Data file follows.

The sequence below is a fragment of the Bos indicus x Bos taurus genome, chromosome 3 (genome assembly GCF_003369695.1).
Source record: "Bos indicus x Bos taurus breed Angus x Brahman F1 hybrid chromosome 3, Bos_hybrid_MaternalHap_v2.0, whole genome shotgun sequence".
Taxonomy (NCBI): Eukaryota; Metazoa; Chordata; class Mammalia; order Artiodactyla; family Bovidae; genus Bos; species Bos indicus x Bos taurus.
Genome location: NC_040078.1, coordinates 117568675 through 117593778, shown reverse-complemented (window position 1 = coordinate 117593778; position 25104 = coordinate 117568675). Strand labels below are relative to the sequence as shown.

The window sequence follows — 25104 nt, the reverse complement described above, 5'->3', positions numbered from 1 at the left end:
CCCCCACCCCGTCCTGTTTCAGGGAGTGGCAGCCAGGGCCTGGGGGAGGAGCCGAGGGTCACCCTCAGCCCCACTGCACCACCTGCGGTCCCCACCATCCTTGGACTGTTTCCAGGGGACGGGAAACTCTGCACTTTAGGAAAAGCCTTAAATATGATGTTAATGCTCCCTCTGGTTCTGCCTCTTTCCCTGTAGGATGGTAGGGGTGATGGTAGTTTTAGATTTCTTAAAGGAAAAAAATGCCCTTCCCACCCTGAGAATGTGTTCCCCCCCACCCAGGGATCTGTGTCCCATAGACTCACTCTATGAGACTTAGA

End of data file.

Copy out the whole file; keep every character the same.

The sequence below is a fragment of the Bos indicus x Bos taurus genome, chromosome 3 (genome assembly GCF_003369695.1).
Source record: "Bos indicus x Bos taurus breed Angus x Brahman F1 hybrid chromosome 3, Bos_hybrid_MaternalHap_v2.0, whole genome shotgun sequence".
Taxonomy (NCBI): Eukaryota; Metazoa; Chordata; class Mammalia; order Artiodactyla; family Bovidae; genus Bos; species Bos indicus x Bos taurus.
Genome location: NC_040078.1, coordinates 117568675 through 117593778, shown reverse-complemented (window position 1 = coordinate 117593778; position 25104 = coordinate 117568675). Strand labels below are relative to the sequence as shown.

The window sequence follows — 25104 nt, the reverse complement described above, 5'->3', positions numbered from 1 at the left end:
CCCCCACCCCGTCCTGTTTCAGGGAGTGGCAGCCAGGGCCTGGGGGAGGAGCCGAGGGTCACCCTCAGCCCCACTGCACCACCTGCGGTCCCCACCATCCTTGGACTGTTTCCAGGGGACGGGAAACTCTGCACTTTAGGAAAAGCCTTAAATATGATGTTAATGCTCCCTCTGGTTCTGCCTCTTTCCCTGTAGGATGGTAGGGGTGATGGTAGTTTTAGATTTCTTAAAGGAAAAAAATGCCCTTCCCACCCTGAGAATGTGTTCCCCCCCACCCAGGGATCTGTGTCCCATAGACTCACTCTATGAGACTTAGA